February truly is a month all about the heart, but that’s not just because of Valentine’s Day.
Sure, it’s important to remember to get your significant other a box of chocolates, flowers and a nice card (looking at you, last-minute gift-givers). Maybe more importantly, though, February is American Heart Month, and it’s a great time to learn about your risk for heart disease and how to prevent it.
According to the American Heart Association, cardiovascular disease is the No. 1 killer of both American men and women, accounting for more than 800,000 deaths in the U.S. every year. Also, about half of Americans have at least one of the key risk factors for heart disease — high blood pressure, high cholesterol, diabetes and smoking — and 90% of women have one or more risk factors.
Most cardiovascular diseases can be prevented by addressing behavioral risk factors such as tobacco use, unhealthy diet and obesity, physical inactivity and harmful use of alcohol. However, some risk factors can’t be controlled, like your age and family history, so it’s important to know where you stand.
“It’s imperative to understand the risk factors for developing heart disease at any age,” said Cathy Malone, administrative director of cardiovascular services and assistant chief nursing officer for Maury Regional Health. “Knowing what to do when these symptoms occur could save yours or someone else’s life.”
Getting an idea of your family history is one of the easiest ways to become aware of your risk for developing cardiovascular disease. Have a conversation with your family members about your family’s history of high blood pressure, high cholesterol, heart disease, diabetes and other related conditions, then share what you found with your doctor.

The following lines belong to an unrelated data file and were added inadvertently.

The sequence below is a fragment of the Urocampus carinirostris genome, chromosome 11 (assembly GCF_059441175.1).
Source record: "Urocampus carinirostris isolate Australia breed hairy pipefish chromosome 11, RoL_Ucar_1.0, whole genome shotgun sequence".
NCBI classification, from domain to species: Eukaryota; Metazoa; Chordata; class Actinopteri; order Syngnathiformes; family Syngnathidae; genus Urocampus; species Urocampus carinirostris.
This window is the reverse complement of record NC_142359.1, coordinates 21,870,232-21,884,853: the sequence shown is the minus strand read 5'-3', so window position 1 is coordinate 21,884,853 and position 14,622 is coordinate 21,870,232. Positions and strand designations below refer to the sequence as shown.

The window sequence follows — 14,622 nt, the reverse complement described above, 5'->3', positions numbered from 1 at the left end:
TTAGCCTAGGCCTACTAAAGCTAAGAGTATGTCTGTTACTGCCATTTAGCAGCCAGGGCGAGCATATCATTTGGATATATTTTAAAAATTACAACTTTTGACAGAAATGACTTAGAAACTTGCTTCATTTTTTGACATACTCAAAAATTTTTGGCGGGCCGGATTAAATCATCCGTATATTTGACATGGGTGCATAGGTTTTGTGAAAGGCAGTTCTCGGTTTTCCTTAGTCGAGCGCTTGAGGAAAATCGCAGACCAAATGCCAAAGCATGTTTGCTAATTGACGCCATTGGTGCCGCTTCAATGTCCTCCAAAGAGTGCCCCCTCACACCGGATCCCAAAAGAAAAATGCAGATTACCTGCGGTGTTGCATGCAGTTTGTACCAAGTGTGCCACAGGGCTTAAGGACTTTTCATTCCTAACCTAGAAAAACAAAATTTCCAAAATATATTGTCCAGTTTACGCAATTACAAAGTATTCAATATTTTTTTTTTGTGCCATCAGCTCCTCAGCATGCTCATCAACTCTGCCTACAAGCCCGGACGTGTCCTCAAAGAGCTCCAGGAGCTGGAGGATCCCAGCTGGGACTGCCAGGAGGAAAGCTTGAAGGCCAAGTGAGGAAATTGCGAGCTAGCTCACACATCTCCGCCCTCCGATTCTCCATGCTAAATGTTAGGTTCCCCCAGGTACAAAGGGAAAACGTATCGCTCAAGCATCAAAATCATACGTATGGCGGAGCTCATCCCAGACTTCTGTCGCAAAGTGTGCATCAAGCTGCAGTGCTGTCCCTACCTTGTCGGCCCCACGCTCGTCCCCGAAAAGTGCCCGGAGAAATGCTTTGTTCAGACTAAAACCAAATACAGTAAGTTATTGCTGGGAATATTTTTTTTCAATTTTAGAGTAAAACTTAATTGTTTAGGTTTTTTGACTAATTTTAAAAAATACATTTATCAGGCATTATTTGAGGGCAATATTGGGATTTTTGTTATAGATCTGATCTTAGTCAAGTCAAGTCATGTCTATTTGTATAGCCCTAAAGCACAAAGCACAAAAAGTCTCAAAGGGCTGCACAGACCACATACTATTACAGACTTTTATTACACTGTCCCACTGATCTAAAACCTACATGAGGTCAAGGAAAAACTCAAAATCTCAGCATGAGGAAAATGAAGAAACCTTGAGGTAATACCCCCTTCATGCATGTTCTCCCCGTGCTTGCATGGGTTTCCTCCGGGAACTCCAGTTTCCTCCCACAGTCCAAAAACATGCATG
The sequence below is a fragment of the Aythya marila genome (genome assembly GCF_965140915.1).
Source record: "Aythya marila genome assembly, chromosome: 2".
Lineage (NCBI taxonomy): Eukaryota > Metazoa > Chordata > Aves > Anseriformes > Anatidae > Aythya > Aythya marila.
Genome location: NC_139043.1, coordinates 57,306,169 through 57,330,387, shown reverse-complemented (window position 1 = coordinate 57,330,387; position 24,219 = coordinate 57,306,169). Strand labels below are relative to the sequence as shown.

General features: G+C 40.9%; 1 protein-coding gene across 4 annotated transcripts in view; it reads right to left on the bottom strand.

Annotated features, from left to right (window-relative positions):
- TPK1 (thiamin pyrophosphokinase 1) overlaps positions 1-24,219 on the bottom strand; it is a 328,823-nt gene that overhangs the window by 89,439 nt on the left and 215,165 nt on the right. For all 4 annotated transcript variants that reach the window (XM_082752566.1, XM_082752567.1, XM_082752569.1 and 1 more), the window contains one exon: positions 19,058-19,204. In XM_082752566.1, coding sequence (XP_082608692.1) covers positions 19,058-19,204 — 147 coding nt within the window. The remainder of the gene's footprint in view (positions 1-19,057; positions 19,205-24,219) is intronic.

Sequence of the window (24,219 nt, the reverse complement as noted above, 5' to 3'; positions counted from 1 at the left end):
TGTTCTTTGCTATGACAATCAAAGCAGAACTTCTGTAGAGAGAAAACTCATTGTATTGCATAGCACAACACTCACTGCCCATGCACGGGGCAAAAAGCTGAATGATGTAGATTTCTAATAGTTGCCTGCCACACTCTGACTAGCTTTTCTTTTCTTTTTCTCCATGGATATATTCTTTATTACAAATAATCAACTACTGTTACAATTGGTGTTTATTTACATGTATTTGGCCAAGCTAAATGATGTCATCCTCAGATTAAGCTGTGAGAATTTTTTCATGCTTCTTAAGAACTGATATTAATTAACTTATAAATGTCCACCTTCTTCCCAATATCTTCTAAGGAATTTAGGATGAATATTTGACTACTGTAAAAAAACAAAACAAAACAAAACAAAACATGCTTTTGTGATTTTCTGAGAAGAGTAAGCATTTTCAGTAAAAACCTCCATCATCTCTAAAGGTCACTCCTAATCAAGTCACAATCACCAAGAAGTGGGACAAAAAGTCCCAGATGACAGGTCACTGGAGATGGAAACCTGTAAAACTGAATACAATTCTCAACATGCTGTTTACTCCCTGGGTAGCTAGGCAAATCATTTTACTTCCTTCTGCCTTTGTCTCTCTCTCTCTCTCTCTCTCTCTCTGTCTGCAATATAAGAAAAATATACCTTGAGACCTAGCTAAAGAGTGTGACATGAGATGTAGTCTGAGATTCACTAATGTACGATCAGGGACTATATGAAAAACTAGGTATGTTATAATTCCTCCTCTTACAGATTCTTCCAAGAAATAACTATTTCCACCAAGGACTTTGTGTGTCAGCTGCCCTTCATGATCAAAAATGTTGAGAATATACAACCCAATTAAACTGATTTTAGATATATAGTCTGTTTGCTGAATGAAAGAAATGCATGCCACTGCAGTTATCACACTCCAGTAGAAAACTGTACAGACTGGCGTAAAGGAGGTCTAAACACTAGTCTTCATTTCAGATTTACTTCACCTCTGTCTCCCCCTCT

Maury Regional Health offers vascular self-referral screenings to check for signs of peripheral artery disease, stroke and abdominal aortic aneurysm. A physician’s order is not required to schedule a screening, and results are sent directly to the patient to share with their doctor. Call 931.380.4044 to schedule a screening.
Along with understanding your family history and other risk factors, February is also a great time to get a refresher on the signs and symptoms of heart attack and stroke. Remember that the signs of heart attack may even present themselves differently in women than men.
Warning signs of a heart attack include tightness or pain in the chest, discomfort in other parts of the upper body (such as the back or jaw, shortness of breath), unusual fatigue and nausea. Women can be more likely than men to experience shortness of breath, nausea and vomiting, or back or jaw pain.
The most common symptom of a stroke is sudden weakness of the face, arm or leg, most often on one side of the body. Other signs include sudden confusion, trouble seeing or blurred vision, dizziness or loss of balance and a sudden severe headache with no known cause.
“Anyone who thinks they might be experiencing heart problems should call 911 immediately,” Malone said. “Time is of the essence when dealing with heart attack or stroke. Getting a patient medical attention as soon as possible is critical to survival and recovery.”
Maury Regional Medical Center boasts an average door-to-balloon time — the time between a patient’s arrival at the hospital to when a blocked artery is opened — of 53 minutes, according to Malone. That is 37 minutes ahead of the standard time recommended by American College of Cardiology and American Heart Association guidelines (90 minutes).
Once you’ve spoiled your sweetheart for Valentine’s Day this month, do a little something for yourself: learn about your risk factors for cardiovascular disease. The knowledge you gain may just save your life.
MRMC is recognized as a Chest Pain Center with PCI by the American College of Cardiology and holds certification in the treatment of heart failure from The Joint Commission. Learn more at MauryRegional.com/heart.